The act recognises that the fair processing of information when data are obtained from someone other than the data subject presents some difficulties.14 Exemption from the requirement for fair processing exists if it requires “disproportionate effort,” although the act does not define this term. The Information Commissioner, a government official appointed to oversee the Data Protection Act, has said that what amounts to disproportionate effort has to be determined in each separate case. Since Ms White can supply contact details of her relatives, tracing them is relatively straightforward, but the effort required could still be argued to be disproportionate for other reasons. One practical difficulty is the resources required for clinical departments to contact everyone mentioned in a family tree. These resources, such as time, might be better spent elsewhere. The public interest might therefore lie in avoiding the disproportionate use of resources to ensure fair processing.
Section 60 exemption
In other areas of health care—for example, the cancer registries—ethical and practical concerns about obtaining consent to data processing have been circumvented by an application to the secretary of state for health, who can make an order to permit processing without consent under section 60 of the Health and Social Care Act.15 This power, which was set up as a temporary measure, can be used only when gaining consent for processing is not reasonably practicable.16 Gaining consent from relatives will be impractical in some situations but easy in others.
Public interest exemption
A policy of contacting all relatives mentioned in a family tree would raise important questions about public interest other than the appropriate use of resources. For example, a policy that required disclosure to third parties might undermine trust and confidence in the health service more broadly and hence end up being harmful to patients. Patients who would otherwise come to clinical genetics services because of a concern about their family history might be reluctant to do so if they felt that the fact of their consultation and some of its content were to be disclosed to relatives (for example, where reproductive choices could be made as a result of this information). Patients might also be more reluctant to discuss inherited disorders with their doctors and more reluctant to provide family histories if disclosure were the norm. A counterargument to this is that contact could provide family members with access to beneficial interventions, such as screening or treatments, and that this benefit would outweigh the benefits of non-disclosure.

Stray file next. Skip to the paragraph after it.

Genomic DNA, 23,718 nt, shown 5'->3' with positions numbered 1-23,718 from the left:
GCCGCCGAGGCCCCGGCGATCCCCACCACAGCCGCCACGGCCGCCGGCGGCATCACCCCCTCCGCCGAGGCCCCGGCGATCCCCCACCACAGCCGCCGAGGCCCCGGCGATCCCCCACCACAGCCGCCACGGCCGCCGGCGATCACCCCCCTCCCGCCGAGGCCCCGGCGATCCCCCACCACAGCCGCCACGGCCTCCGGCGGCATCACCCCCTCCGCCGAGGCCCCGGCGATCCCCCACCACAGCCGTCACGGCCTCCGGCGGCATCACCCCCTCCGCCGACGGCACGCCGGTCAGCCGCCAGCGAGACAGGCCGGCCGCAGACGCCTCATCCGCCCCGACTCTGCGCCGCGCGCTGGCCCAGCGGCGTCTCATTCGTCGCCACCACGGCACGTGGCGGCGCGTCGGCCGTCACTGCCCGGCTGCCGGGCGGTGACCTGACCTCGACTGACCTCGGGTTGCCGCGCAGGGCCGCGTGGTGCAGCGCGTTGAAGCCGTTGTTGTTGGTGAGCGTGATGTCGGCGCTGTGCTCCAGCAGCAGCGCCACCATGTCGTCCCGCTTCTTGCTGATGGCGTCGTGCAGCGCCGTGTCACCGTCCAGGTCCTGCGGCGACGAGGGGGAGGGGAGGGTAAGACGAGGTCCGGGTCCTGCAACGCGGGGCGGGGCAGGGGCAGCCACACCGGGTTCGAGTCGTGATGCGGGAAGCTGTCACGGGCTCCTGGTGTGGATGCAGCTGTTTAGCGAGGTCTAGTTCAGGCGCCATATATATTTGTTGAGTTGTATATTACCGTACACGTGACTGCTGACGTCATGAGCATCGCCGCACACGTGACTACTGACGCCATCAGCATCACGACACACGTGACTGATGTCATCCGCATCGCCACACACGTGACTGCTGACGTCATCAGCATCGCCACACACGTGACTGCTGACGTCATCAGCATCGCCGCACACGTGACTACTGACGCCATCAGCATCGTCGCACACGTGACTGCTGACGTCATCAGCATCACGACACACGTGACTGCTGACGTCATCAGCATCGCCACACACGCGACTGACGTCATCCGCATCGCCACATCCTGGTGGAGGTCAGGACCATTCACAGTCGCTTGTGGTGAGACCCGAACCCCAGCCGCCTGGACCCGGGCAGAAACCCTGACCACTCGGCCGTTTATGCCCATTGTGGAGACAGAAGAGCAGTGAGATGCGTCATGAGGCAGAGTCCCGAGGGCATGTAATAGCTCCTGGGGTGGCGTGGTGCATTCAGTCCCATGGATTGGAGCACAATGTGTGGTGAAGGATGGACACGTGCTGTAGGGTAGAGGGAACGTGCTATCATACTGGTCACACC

Routine clinical genetic practice entails the use of family histories which will identify and provide personal information about individuals other than the patient. We argue that there should be no requirement to obtain consent from all the family members described in an individual's family tree. The main reasons for this are that the public interest in high standards of confidentiality and in the clinical benefits to be gained from collecting family histories outweigh the arguments in favour of fair processing. This does not mean that family members should never be contacted after a patient has provided a family history. For example, there may be clinical reasons to make contact.
A patient's family history may be important in medical management
Relatives are currently not routinely asked for their consent or told that such records exist
The Data Protection Act suggests that fair process requires that family members consent to their inclusion in a record unless a valid reason for exemption exists
The public interest in high standards of confidentiality outweighs the argument of fair processing of familial information
Clinical geneticists should not be obliged to contact all people mentioned in a family history unless there are clinical reasons
Taking a family history is not unique to genetic services. All branches of medicine, to a greater or lesser extent, use family history to influence diagnosis. Although these histories might be less detailed, with fewer demographic data recorded, the arguments above still apply. In the public interest, it would seem implausible that the courts would demand that all persons identified by a patient in the process of providing a family history, taken as part of clinical management, should be notified for the reasons of fair process alone.
See p 297
Contributors and sources AML is a clinical geneticist with particular interest in ethicolegal issues arising in practice. This article arose from discussions locally (Southampton hospital clinical ethics group) and nationally (www.genethicsclub.org) together with MP and RW, who have established expertise in ethical and legal issues of such cases. AML is guarantor.
Competing interests None declared.